Years Without Hope

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Years Without Hope

By Werner Juretzko

The date: Aug. 19, 1955.

The setting: A cheap hotel room in Schwerin, East Germany. Outside, the wind howls on an unseasonably chilly August evening. A thunderstorm crackles ominously in the distance.

Twenty-three-year-old Werner Juretzko has just returned from yet another dangerous mission collecting information for a western military intelligence service. He’s tired from a typical day of evasion and deception, and he’s about to go to bed.

Suddenly, there’s a sharp knock at the door. Juretzko darts to the window and prepares to leap from his second floor room.

But outside, several KGB/Stasi security agents surround his hotel.

He realizes he’s caught. Juretzko tears up several incriminating photo negatives and eats them. Then he opens the door to find several guns pointed at him. He surrenders.

That’s where the harmless movie scenario ends and the harsh reality of Cold War brutality begins.

Juretzko was arrested and thrown in prison. For the next six years, he eked out a miserable existence between various East German jails. He was beaten, tortured and saw several friends executed.

“Forty-one western operatives ended up dead – and those were just the ones I knew,” he says.

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1 review for Years Without Hope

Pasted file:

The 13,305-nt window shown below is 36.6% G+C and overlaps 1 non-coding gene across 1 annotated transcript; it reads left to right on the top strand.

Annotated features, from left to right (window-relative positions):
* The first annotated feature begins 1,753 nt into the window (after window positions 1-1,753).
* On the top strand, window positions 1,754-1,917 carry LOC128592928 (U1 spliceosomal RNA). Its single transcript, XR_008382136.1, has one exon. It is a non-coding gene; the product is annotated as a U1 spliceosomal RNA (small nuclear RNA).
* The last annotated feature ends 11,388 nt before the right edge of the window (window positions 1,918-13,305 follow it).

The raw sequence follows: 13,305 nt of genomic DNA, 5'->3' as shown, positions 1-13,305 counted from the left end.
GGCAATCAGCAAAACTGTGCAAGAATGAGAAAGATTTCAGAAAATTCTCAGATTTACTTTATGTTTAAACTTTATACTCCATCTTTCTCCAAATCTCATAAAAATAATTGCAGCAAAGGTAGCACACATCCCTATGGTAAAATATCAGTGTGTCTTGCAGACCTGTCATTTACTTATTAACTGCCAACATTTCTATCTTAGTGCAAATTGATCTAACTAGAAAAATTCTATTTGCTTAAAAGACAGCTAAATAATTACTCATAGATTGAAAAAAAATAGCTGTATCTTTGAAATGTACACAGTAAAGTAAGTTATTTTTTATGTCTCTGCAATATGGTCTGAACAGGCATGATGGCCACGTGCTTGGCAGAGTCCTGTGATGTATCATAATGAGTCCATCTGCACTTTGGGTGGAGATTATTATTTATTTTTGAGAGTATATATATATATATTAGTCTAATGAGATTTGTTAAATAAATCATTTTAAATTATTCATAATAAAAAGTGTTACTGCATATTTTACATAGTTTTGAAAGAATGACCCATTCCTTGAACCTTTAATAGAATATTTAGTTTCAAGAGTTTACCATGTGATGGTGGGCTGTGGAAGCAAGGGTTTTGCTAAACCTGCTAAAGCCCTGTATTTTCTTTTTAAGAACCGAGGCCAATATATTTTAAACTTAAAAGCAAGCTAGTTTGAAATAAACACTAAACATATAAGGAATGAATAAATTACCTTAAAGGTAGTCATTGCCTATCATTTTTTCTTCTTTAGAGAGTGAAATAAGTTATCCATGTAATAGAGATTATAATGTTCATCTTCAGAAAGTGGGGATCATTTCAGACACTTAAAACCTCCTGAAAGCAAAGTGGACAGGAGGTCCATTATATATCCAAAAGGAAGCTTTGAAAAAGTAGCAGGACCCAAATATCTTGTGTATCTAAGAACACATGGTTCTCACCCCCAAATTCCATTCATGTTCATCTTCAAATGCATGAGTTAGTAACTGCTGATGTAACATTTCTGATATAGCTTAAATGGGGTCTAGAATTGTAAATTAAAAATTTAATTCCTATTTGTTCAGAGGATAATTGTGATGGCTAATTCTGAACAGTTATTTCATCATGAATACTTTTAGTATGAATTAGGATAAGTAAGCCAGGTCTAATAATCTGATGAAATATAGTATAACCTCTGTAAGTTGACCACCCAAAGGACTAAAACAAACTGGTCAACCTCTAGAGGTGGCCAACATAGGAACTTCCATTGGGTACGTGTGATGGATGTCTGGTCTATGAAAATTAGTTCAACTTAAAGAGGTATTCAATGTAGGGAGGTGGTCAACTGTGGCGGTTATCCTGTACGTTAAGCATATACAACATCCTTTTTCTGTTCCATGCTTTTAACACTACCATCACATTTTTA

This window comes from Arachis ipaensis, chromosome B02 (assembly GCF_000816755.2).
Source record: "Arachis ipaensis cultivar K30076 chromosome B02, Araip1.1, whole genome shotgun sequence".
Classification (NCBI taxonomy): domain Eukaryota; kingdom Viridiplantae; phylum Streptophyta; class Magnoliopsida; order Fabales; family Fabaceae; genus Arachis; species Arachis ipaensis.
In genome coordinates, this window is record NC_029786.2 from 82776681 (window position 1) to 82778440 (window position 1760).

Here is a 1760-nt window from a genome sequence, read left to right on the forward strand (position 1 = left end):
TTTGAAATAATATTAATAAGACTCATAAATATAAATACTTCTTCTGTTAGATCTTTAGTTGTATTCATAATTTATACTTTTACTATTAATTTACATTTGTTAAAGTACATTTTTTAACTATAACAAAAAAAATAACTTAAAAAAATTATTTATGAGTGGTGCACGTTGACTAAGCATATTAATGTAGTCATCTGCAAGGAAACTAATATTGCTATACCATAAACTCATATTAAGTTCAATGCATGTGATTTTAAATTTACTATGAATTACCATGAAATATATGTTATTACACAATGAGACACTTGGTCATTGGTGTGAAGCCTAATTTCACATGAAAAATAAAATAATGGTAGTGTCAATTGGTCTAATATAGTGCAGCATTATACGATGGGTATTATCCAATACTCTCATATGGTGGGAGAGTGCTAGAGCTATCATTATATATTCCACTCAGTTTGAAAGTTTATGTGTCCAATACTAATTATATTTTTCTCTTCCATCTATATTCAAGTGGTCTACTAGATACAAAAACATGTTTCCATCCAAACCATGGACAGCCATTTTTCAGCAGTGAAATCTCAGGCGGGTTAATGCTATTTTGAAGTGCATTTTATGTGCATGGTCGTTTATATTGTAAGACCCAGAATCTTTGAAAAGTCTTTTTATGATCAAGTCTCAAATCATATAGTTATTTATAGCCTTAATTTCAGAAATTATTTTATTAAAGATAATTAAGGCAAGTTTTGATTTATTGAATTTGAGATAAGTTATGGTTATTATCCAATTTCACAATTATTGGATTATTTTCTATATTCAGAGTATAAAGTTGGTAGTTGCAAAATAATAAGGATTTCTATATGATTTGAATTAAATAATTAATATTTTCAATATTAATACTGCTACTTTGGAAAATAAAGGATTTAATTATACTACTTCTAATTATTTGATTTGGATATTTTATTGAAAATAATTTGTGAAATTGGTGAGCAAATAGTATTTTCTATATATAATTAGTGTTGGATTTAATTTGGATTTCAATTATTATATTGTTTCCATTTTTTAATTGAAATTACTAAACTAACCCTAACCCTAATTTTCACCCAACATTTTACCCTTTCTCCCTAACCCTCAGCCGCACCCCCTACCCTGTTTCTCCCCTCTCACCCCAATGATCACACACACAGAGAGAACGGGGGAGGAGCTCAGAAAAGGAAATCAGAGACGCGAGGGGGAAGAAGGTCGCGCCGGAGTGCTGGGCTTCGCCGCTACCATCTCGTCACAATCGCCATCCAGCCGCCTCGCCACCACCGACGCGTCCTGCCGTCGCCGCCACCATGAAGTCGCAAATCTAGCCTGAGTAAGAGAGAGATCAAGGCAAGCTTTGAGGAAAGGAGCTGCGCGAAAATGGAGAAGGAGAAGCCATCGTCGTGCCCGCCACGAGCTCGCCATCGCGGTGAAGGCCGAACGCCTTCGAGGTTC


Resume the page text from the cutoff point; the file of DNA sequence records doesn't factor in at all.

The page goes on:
1. Rated 4 out of 5

    Darren Pulsford

    A quite moving and gripping story; Years without hope is a translated memoir that details the turbulent post WWII years in the life of Werner Juretzko – who grew up in Silesian Germany, fought for the Nazis against the Russians at the end of War, then escaped to the West, was recruited as a Spy, went back into the East Zone against the Russians, was captured and then spent years from prison to prison, awaiting and serving a sentence for espionage.

    Much more than the bare facts though; this is an enthralling tale that drags you along every bump of Werner’s formative years, and spares no punches or heartbreak in describing the helplessness of internment, the sense of betrayal at abandonment, the callousness and ridiculous rules of his captors, or the yearning for freedom by all the various inmates he meets along the way.

    Written from memories etched into his soul, this is a must read for anyone wanting to truly understand what the early part of the Cold War was actually like for those who lived it.

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